Lumos UnPlug Backpack Review: Sunbathed Tech

Lumos UnPlug Backpack Review: Sunbathed Tech

These days it isn't uncommon to see people carrying battery packs attached to their smartphones. This is mainly because phones constantly send and receive 3G data which drains their batteries. Additionally, users are aware of the multiple features a smartphone offers and are making full use of them. If the battery inside a smartphone can last through a single day, it is considered good.

Many users also either carry a backpack or a bag of some sort. Imagine if the backpack could charge the smartphone? A Bangalore-based startup, Lumos, has a product called the Lumos UnPlug Backpack which does exactly that, by building a 2200mAh battery pack into the flap and adding an intriguing feature to it - solar charging. We examine whether this bag is practical for daily use.


Design and performance
The Lumos UnPlug has a rather intriguing design, which is quite a departure from regular backpacks. Instead of a zipper, it has a flap on which the amorphous silicon solar panel sits. This material is flexible, and interestingly, Lumos says that it also makes the backpack water resistant during the rains. In our testing (we poured a bucket full of water on it), we observed that water slides right off.

The flap design is not practical in daily usage, since it does not allow for easy access to the bag's interior. The inner dimensions are 41 x 28 x 12cm, and Lumos claims that a 15.6-inch laptop will fit inside, which is accurate. The backpack is rather compact, lightweight and quite ergonomic as well.


Once the flap is open there are a ton of compartments at your disposal. The flap itself has two netted pockets, handy for multiple cables. In fact, Lumos provides a variety of cables with the bag. The main compartment has a slit for a laptop, but we have no idea why there are two more slits accompanying it. These might be useful for holding different gadgets, but make the rest of the bag's interior feel more cramped.

There is also what Lumos calls a 'secret enclosure' which really isn't all that well hidden. In the front there is another opening with two small pockets forlittle utilities. On the left and right are tall pockets which could have been handy for water bottles, but are too narrow for them. A zipper around the sides allows the bag to expand if needed.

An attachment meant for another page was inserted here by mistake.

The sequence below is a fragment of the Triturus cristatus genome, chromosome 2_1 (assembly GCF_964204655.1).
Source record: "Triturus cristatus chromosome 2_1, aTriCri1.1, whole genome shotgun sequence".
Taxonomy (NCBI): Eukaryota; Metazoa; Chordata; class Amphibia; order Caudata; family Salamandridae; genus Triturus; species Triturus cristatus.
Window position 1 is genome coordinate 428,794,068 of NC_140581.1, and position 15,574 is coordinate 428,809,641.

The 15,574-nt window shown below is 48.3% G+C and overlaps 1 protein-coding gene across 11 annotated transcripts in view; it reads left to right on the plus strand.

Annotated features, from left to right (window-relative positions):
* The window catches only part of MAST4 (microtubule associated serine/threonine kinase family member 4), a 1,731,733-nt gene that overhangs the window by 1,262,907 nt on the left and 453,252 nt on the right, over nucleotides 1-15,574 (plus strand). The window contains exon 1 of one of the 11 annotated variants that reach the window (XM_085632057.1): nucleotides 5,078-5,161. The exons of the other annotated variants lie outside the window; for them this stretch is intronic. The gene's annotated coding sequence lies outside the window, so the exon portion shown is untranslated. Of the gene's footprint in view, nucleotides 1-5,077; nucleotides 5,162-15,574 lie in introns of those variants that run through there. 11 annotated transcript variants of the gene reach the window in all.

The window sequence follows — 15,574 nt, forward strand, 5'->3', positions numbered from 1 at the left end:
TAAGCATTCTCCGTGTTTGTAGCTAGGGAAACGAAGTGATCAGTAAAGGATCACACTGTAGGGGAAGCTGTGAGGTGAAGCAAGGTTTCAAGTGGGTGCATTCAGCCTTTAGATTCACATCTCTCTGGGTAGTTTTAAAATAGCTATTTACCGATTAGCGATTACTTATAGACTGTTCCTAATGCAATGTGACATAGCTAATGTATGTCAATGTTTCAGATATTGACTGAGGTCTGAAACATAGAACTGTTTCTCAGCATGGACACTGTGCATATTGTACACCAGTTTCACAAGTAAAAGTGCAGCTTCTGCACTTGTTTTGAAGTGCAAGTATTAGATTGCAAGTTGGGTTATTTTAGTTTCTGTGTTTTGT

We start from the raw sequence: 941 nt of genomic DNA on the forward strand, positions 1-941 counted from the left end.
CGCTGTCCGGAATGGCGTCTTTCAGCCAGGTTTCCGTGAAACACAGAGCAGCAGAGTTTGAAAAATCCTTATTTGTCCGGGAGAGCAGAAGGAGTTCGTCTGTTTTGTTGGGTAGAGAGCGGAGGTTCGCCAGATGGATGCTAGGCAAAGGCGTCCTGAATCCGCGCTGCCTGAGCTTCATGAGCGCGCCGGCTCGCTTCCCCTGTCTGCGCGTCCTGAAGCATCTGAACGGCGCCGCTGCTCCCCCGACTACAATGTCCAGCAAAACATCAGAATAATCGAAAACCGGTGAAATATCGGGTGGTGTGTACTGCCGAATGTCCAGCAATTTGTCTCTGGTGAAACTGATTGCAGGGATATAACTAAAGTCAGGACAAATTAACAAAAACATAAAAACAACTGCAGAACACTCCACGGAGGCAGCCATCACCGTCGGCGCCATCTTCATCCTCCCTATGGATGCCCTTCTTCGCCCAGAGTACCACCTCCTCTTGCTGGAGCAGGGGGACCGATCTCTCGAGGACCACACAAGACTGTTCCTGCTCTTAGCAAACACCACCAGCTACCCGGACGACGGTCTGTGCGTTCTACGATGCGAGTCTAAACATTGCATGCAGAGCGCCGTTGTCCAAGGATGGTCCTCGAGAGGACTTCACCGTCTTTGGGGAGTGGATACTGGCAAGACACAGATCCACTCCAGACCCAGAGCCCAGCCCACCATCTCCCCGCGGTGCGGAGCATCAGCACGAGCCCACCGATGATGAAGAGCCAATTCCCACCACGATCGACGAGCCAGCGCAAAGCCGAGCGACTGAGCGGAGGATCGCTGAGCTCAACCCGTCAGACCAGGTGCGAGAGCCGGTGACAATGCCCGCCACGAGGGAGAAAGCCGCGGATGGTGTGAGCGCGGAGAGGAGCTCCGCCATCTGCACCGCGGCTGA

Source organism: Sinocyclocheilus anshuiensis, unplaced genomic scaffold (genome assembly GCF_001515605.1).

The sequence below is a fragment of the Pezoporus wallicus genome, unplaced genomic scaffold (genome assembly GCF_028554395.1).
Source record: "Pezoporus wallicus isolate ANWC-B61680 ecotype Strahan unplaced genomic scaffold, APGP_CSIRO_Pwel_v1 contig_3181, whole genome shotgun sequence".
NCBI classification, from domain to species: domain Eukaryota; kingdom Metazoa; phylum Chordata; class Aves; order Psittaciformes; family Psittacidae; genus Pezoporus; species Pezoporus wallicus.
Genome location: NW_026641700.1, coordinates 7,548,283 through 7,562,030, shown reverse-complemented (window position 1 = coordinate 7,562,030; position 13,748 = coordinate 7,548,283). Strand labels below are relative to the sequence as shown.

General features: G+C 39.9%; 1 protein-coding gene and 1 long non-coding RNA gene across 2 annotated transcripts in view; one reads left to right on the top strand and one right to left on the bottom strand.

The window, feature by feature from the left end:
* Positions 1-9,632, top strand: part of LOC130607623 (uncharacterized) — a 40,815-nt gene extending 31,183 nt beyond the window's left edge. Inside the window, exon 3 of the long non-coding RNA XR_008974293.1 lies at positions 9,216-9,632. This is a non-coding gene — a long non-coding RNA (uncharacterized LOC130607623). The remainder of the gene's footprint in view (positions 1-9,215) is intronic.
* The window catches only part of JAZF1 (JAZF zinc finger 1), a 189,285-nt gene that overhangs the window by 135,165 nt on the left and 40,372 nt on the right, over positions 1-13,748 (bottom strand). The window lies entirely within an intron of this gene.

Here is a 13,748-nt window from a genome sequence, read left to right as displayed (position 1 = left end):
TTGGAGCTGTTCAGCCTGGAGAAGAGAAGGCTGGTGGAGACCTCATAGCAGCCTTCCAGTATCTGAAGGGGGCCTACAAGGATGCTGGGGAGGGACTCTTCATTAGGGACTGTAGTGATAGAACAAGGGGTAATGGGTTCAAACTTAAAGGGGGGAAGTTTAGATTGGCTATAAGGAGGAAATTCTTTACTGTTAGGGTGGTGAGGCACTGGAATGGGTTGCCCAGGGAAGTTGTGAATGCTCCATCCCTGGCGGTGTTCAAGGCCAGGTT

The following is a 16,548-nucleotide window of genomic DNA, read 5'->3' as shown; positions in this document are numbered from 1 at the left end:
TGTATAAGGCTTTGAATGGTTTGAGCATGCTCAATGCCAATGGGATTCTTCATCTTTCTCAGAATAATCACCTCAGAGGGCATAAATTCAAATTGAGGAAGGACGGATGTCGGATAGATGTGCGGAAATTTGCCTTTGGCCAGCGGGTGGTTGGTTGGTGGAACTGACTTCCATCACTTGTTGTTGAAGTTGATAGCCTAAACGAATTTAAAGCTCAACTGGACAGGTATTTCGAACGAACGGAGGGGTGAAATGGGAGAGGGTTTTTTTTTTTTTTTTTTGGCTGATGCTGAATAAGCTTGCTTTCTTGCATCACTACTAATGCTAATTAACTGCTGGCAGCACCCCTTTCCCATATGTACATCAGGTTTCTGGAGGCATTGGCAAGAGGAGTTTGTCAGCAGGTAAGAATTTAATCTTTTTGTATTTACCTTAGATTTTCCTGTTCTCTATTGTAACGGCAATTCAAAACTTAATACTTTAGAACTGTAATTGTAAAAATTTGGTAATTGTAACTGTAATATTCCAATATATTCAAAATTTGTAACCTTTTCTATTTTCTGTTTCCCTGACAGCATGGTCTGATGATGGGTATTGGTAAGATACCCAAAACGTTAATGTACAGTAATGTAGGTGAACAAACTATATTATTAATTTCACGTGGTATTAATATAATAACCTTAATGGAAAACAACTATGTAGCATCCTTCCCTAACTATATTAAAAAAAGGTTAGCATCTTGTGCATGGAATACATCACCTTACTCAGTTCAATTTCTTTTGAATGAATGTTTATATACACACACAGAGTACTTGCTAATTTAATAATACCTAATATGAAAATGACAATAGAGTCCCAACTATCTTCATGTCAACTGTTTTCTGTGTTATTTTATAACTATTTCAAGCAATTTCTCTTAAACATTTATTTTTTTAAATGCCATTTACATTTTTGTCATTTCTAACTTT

Most of the compartments have foam padding which provides much-needed protection for  gadgets and other belongings. The stitching looks good too, and on the whole, this bag does feel like it can handle some weight. 


Coming to the most interesting part, the solar panel charges a built-in battery. This 2200mAh battery has a single LED to indicate the charge level. It glows red when the battery is charging and is apparently supposed to turn green when the level reaches 50 percent, but we never saw this happen during the testing period. We charged it for an hour in the sun after which we plugged a completely drained iPhone 5C into it. The battery took around an hour to charge the device up to 15 percent which is very slow. The battery pack is pretty small compared to many of the standalone ones available in the market, and cannot possibly be used to charge bigger tablets or laptops. Fortunately, the battery can charge also charge via USB like any other, which is useful for when the weather isn't suitable.


The Lumos UnPlug Backpack, priced at Rs. 4,990, is a decent effort from the startup but it is still a far cry from being considered polished technology. The battery is low-powered and  solar charging takes a lot of time. Also, the flap design is not going to appeal to everyone. Interested users can also take a look at the Samsonite Torus Solar powered back which is bigger, more expensive at Rs. 9,700, and features a removable pouch doubles up as the solar panel. It is a toss up between the two at the moment. If you are in two minds about the backpack, maybe it would be a wiser decision to stick to a standard external battery charger which you can throw into any old backpack.


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